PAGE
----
On Thursday, the Tampa Bay Times released a multi-part investigation detailing how a Florida sheriff created a predictive algorithm to identify people who would supposedly commit crimes in the future — then sent deputies to their homes to look for excuses to fine or arrest them.
"Pasco County Sheriff Chris Nocco took office in 2011 with a bold plan: to create a cutting-edge intelligence program that could stop crime before it happened," reported Kathleen McGrory and Neil Bedi. "The department created a 30-person intelligence department and devised an algorithm to predict who was likely to commit crimes in the future. But the machine Nocco built has turned into a system of organized harassment. Deputies swarm homes in the middle of the night. They write tickets for missing mailbox numbers and overgrown grass. They come again and again, making arrests for any reason they can."
One of the people caught up in this system was 15-year-old Rio Wojtecki, who was identified as a future crime risk for stealing motorized bicycles.
"Those were the only charges against Rio, and he already had a state-issued juvenile probation officer checking on him. Yet from September 2019 to January 2020, Pasco Sheriff’s deputies went to his home at least 21 times, dispatch logs show," said the report. "They showed up at the car dealership where his mom worked, looked for him at a friend’s house and checked his gym to see if he had signed in." Even after acknowledging he wasn't getting in trouble or doing anything suspicious, they continued to harass him.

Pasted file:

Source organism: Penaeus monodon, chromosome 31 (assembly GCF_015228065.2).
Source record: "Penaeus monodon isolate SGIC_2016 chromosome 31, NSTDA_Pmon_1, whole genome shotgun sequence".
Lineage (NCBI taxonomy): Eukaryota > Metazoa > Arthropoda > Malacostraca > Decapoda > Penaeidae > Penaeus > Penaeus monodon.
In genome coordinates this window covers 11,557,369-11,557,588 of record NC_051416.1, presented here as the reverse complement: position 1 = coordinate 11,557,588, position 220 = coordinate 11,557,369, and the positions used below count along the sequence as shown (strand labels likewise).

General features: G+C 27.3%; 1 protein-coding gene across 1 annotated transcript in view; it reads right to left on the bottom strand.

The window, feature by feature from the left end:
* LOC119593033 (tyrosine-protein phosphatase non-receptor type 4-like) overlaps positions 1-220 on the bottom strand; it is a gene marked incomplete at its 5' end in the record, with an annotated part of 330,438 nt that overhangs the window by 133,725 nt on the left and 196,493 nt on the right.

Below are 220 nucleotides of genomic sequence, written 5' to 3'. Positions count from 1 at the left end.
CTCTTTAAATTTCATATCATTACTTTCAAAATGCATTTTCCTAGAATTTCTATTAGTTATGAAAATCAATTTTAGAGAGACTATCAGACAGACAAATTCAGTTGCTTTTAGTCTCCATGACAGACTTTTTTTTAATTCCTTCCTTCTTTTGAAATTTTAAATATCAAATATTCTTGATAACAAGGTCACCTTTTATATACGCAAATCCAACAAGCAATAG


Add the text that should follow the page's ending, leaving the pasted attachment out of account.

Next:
In another case, said the report, "Deputies gave the mother of one teenage target a $2,500 fine because she had five chickens in her backyard. They arrested another target’s father after peering through a window in his house and noticing a 17-year-old friend of his son smoking a cigarette inside. As they make checks, deputies feed information back into the system, not just on the people they target, but on family members, friends and anyone else in the target’s orbit."
The Pasco County Sheriff's Office stands behind this system, denying any of this is improper and claiming the checks are "basic law enforcement functions." However, the Times gathered body camera footage from deputies who made these visits, showing officers threatening people who were doing nothing wrong.